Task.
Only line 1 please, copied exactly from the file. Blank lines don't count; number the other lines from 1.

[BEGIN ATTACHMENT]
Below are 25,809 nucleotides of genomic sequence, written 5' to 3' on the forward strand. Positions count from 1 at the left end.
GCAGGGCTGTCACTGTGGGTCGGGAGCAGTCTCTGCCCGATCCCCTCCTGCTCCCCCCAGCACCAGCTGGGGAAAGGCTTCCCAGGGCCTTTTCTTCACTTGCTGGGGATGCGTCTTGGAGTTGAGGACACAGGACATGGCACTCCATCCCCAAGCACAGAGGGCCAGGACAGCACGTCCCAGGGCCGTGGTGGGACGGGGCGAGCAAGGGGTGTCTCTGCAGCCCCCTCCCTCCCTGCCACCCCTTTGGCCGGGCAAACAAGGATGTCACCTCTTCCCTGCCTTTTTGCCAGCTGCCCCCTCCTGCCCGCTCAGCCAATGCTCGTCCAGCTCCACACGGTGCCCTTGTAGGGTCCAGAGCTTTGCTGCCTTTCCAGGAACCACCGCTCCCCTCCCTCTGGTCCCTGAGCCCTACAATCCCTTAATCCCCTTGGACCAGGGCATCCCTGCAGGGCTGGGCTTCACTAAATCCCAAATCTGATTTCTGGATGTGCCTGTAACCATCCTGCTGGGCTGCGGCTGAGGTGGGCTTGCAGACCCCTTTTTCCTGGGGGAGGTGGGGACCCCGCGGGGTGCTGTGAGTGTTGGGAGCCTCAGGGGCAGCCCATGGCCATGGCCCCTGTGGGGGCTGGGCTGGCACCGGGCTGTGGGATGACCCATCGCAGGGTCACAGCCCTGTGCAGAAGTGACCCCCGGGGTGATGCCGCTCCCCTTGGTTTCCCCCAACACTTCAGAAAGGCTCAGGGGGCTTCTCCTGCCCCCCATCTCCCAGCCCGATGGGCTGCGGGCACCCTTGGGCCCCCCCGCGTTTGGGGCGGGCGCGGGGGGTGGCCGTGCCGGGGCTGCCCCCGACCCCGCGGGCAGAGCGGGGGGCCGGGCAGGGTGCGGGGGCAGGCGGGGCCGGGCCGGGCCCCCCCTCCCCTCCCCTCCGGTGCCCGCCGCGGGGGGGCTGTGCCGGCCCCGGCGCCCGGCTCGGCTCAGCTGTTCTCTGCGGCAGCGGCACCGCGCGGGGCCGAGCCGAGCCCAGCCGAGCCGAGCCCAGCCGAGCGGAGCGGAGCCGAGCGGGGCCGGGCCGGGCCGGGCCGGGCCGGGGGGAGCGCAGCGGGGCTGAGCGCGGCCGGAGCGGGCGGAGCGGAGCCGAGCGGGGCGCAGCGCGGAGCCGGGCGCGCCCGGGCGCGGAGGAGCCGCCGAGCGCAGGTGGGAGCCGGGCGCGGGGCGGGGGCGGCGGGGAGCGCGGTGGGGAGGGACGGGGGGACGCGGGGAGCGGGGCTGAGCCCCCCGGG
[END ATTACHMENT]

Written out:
Below are 25,809 nucleotides of genomic sequence, written 5' to 3' on the forward strand. Positions count from 1 at the left end.